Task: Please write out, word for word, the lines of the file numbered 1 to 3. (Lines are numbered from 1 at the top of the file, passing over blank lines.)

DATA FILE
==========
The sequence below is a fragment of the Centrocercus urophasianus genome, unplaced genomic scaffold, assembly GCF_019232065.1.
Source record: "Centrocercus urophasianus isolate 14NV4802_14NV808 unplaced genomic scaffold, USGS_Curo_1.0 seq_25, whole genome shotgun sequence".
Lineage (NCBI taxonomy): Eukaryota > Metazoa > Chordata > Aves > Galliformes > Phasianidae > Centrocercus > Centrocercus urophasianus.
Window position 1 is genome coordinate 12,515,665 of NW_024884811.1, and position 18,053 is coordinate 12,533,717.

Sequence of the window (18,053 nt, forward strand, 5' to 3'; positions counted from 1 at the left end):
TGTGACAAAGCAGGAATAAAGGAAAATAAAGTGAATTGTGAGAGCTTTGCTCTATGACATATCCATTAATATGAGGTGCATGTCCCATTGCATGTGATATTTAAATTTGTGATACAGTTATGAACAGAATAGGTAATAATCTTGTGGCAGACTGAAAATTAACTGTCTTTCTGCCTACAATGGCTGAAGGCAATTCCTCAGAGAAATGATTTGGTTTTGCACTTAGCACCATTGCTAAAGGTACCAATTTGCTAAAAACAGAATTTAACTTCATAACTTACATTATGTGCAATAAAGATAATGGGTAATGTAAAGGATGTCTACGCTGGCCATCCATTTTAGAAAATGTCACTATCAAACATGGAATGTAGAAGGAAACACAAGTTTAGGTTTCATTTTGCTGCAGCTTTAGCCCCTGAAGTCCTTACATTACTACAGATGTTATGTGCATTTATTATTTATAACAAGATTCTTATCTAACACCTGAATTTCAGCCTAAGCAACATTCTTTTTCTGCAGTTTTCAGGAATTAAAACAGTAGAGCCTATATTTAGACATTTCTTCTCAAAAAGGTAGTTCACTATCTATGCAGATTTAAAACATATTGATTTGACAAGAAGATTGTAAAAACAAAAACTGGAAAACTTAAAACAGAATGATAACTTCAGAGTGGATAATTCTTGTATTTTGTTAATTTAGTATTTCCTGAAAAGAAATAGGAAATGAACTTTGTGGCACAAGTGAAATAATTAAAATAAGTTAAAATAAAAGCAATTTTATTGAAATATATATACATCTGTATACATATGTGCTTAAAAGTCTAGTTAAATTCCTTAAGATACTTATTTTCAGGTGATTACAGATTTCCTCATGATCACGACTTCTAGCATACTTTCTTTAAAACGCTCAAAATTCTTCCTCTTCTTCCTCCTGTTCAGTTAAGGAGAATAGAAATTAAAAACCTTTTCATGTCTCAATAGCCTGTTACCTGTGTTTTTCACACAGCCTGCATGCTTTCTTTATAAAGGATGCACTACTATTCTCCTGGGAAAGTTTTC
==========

The sequence below is a fragment of the Centrocercus urophasianus genome, unplaced genomic scaffold, assembly GCF_019232065.1.
Source record: "Centrocercus urophasianus isolate 14NV4802_14NV808 unplaced genomic scaffold, USGS_Curo_1.0 seq_25, whole genome shotgun sequence".
Lineage (NCBI taxonomy): Eukaryota > Metazoa > Chordata > Aves > Galliformes > Phasianidae > Centrocercus > Centrocercus urophasianus.